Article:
Nurmemet Yasin (c. 1977 - reportedly died 2011) was a Uighur author who lived in the People's Republic of China. He was charged for inciting separatism and imprisoned after the publication of his short story "The Wild Pigeon", and in 2013, was reported to have died in prison in 2011.
|Died||2011 (reported 2013)|
Shaya Prison, Xinjiang, China
|Nationality||Chinese, Hong Kong|
|Known for||2005 imprisonment|
Nurmemet published three poetry collections: First Love, Crying from the Heart and Come on, Children. His short story "The Wild Pigeon" is a first-person narrative from the point-of-view of a blue pigeon king captured by pigeons of another color; he commits suicide rather than live his life in confinement. The Ministry of State Security objected to the story in part because blue is the color used by some factions of the Uighur independence movement. The story appeared in the Kashgar Literary Journal, a magazine based in Kashgar, Xinjiang. Yasin was arrested a month later.
On 2 February 2005, a court in Kashgar sentenced Yasin to ten years' imprisonment on a charge of inciting separatism. Rebiya Kadeer, president of the World Uyghur Congress, called his arrest an example of "the simple truth ... that whenever Uighurs contradict the official narrative of the benevolence of the Communist Party, they are severely punished". Human Rights Watch cited it as an example of "official policy that criticism or minority expression in art and literature can be deemed a disguised form of secessionism, its author a criminal or even 'terrorist'".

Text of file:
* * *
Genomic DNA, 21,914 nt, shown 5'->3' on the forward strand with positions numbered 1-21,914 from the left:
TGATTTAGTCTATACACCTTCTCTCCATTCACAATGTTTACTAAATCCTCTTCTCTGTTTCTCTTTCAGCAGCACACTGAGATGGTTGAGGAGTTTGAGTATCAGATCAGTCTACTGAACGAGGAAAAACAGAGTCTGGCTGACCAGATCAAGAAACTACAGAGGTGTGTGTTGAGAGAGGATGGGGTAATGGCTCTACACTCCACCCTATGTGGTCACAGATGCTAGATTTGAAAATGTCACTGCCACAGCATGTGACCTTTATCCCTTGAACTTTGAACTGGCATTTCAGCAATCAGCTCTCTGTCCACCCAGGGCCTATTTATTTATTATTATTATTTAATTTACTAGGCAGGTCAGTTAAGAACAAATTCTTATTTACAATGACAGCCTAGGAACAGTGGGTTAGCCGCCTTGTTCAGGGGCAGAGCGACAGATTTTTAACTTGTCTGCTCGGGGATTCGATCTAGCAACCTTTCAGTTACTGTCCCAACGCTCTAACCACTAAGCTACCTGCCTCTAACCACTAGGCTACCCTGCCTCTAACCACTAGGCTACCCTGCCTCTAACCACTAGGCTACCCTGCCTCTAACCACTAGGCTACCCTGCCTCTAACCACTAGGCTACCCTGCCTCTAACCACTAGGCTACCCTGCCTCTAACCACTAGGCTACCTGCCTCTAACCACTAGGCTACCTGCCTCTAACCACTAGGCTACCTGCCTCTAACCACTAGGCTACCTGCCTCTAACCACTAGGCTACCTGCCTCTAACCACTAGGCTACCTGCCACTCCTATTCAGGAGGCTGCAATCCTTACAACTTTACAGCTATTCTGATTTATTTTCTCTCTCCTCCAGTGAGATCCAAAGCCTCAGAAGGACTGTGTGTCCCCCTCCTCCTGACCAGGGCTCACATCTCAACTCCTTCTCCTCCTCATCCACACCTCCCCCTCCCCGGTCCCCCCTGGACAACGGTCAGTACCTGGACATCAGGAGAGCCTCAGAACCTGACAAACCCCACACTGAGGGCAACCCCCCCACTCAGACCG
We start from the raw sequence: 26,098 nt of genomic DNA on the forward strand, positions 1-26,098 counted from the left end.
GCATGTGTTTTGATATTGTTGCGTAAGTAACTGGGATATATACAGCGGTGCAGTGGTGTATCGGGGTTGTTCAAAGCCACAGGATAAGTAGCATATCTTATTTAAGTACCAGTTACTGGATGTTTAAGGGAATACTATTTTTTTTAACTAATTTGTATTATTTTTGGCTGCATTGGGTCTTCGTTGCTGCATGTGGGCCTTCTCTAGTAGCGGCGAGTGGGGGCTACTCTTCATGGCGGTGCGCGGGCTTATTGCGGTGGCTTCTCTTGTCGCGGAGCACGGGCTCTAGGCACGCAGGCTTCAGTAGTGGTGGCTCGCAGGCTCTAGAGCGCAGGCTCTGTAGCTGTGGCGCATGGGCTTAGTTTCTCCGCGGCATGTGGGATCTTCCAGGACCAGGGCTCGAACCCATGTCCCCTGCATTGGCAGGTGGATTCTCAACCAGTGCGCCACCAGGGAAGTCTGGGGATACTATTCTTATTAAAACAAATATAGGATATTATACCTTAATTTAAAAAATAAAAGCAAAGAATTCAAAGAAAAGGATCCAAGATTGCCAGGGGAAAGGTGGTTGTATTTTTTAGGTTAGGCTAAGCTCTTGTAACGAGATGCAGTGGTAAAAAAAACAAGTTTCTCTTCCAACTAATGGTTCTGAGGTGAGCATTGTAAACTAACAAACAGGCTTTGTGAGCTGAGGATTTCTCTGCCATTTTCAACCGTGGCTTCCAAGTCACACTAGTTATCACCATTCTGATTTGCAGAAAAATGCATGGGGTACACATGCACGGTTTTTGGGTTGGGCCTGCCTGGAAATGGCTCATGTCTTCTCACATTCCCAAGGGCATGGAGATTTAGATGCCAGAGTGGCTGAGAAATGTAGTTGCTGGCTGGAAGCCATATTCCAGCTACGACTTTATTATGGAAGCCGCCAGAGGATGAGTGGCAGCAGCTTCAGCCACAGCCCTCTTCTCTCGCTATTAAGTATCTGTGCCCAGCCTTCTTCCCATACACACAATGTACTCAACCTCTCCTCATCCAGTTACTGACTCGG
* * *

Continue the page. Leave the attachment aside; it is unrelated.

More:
After suffering from ill health, on 1 January 2013, Yasin was reported to have died in Shaya Prison sometime in 2011. Amnesty International stated that "if confirmed, the death of this young writer in prison is a shameful indictment of the Chinese government’s notion of justice".
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- ^ a b c d "Devastating Blows: Religious Repression of Uighurs in Xinjiang". Human Rights Watch. 2005. Archived from the original on 11 December 2012. Retrieved 2 January 2013.
- ^ a b 维族作家亚森因言获罪狱中离世. Radio Free Asia (in Chinese). 1 January 2013. Archived from the original on 4 March 2016. Retrieved 2 January 2013.
- ^ a b c "China: Uighur writer's death in prison bitter blow". Amnesty International. 2 January 2013. Archived from the original on 4 January 2013. Retrieved 2 January 2013.
- ^ a b c Hamish McDonald (12 November 2005). "China battles to convince terror sceptics". The Age. Archived from the original on 30 March 2014. Retrieved 2 January 2013.
- ^ Rebiya Kadeer (11 August 2010). "Beijing silences voices for freedom". The Australian. Archived from the original on 5 March 2016. Retrieved 2 January 2013.